Israeli Ministers to Back a Bill Criminalizing Filming of Soldiers

Israeli soldiers being filmed as they open fire at protesters. (Photo: Video capture)

Israeli ministers on Sunday are set to back a bill to criminalize the filming of Israeli soldiers in the occupied Palestinian territories.

The legislation would see penalties of up to five years in jail for anyone caught filming or publishing video footage of Israeli army activity with the purpose of damaging the “soldiers’ spirit”,  The Times of Israel reported.

Publishing video footage with the intention of “harming state security” could carry a ten-year prison sentence.

The bill was sponsored by the Yisrael Beintenu party and is backed by Israeli Defence Minister Avigdor Lieberman.

It is expected to gain the backing of other ministers at the Ministerial Committee for Legislation’s meeting on Sunday.

The bill was first proposed in April after video footage was circulated showing an Israeli sniper cheering after shooting a Palestinian in the Gaza Strip.

Israeli rights group B’Tselem said:

“If the government is embarrassed over the occupation, it should work to bring it to an end. In any case, visual footage of life under occupation will continue. This is a fact of life that no idiotic proposed bill will change.”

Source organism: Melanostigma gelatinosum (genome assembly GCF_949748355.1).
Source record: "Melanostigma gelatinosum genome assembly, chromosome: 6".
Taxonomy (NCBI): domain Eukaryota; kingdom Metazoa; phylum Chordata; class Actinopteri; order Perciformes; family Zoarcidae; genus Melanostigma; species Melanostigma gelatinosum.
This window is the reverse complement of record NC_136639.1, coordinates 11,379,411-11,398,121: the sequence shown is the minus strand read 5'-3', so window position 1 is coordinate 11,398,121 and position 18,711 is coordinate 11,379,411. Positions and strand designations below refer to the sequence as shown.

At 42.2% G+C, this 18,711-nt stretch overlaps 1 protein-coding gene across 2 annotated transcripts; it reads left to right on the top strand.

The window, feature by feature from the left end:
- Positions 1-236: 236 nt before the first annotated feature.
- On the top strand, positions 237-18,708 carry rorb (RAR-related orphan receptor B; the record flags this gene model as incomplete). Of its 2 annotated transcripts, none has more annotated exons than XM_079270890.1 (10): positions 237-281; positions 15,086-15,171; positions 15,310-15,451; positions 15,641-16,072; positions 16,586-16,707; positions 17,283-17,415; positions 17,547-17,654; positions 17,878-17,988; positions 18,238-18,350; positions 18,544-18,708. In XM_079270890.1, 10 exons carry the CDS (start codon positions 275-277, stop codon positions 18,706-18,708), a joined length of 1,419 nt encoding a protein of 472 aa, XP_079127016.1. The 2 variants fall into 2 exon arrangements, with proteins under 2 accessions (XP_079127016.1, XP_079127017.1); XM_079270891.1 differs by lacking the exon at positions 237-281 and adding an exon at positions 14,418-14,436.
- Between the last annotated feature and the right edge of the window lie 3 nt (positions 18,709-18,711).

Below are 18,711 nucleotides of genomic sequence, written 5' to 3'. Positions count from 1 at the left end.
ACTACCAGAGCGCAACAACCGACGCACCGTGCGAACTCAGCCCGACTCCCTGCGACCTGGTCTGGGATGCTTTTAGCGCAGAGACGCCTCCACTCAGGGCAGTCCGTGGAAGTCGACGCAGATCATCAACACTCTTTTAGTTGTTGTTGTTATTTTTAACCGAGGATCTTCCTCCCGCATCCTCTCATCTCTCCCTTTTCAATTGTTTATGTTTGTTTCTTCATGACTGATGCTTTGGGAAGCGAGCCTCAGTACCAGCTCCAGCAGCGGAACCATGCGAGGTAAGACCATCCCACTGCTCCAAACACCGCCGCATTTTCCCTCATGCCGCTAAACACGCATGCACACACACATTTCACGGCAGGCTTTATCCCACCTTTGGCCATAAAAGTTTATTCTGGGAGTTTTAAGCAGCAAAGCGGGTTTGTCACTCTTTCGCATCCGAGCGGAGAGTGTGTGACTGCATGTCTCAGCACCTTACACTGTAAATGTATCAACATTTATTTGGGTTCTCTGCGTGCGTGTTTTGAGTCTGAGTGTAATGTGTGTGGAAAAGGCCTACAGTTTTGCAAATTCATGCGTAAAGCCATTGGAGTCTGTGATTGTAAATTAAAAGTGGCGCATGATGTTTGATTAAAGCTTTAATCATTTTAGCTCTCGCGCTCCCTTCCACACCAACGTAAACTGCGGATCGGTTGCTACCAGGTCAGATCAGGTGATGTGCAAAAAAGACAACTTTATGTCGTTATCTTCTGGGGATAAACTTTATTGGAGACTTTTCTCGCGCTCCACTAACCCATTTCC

In recent years, several incidents of Israeli soldiers using excessive force have been captured on video.

In 2016, Israeli soldier Elor Azaria was filmed executing a wounded Palestinian assailant in Hebron. The soldier was released in May after serving nine months behind bars – half his original sentence.

(Al-Araby Al-Jadeed, PC, Social Media)

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1 Comment

  1. So much for freedom of the press and freedom in general. Israel can’t bear the weight of photographic evidence of its crimes. But, if photos are illegal, then the standard of evidence has to adjust accordingly, that is, testimony should then weigh more heavily in public opinion both in Israel and the world.

    Have to say — the law against filming soldiers is an admission of Israeli guilt, an admission that what they do cannot bear the light of day, that nobody would tolerate such behavior if it were visible and recorded. It is a confession and the ICC must understand this as such.

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